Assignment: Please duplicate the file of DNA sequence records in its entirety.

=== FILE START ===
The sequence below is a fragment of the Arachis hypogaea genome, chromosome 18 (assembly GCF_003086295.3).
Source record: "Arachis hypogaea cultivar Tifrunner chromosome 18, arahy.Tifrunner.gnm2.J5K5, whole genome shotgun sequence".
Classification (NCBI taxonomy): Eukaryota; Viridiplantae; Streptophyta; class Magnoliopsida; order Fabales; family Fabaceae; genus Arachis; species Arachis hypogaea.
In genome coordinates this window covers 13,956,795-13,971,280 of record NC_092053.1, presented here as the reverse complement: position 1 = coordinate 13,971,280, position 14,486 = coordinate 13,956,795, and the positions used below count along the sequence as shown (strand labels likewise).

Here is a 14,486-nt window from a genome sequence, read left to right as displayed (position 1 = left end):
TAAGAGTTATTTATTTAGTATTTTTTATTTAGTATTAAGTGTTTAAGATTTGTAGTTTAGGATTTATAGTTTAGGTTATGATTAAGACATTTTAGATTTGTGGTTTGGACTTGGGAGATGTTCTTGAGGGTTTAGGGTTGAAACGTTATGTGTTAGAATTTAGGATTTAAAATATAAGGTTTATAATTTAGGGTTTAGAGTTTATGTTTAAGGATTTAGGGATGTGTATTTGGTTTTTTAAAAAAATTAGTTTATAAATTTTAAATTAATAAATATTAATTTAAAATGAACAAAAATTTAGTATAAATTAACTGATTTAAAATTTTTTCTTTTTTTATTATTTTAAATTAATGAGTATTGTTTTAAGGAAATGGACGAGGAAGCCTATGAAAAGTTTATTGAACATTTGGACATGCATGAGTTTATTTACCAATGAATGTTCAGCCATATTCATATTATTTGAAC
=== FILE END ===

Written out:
The sequence below is a fragment of the Arachis hypogaea genome, chromosome 18 (assembly GCF_003086295.3).
Source record: "Arachis hypogaea cultivar Tifrunner chromosome 18, arahy.Tifrunner.gnm2.J5K5, whole genome shotgun sequence".
Classification (NCBI taxonomy): Eukaryota; Viridiplantae; Streptophyta; class Magnoliopsida; order Fabales; family Fabaceae; genus Arachis; species Arachis hypogaea.
In genome coordinates this window covers 13,956,795-13,971,280 of record NC_092053.1, presented here as the reverse complement: position 1 = coordinate 13,971,280, position 14,486 = coordinate 13,956,795, and the positions used below count along the sequence as shown (strand labels likewise).

Here is a 14,486-nt window from a genome sequence, read left to right as displayed (position 1 = left end):
TAAGAGTTATTTATTTAGTATTTTTTATTTAGTATTAAGTGTTTAAGATTTGTAGTTTAGGATTTATAGTTTAGGTTATGATTAAGACATTTTAGATTTGTGGTTTGGACTTGGGAGATGTTCTTGAGGGTTTAGGGTTGAAACGTTATGTGTTAGAATTTAGGATTTAAAATATAAGGTTTATAATTTAGGGTTTAGAGTTTATGTTTAAGGATTTAGGGATGTGTATTTGGTTTTTTAAAAAAATTAGTTTATAAATTTTAAATTAATAAATATTAATTTAAAATGAACAAAAATTTAGTATAAATTAACTGATTTAAAATTTTTTCTTTTTTTATTATTTTAAATTAATGAGTATTGTTTTAAGGAAATGGACGAGGAAGCCTATGAAAAGTTTATTGAACATTTGGACATGCATGAGTTTATTTACCAATGAATGTTCAGCCATATTCATATTATTTGAAC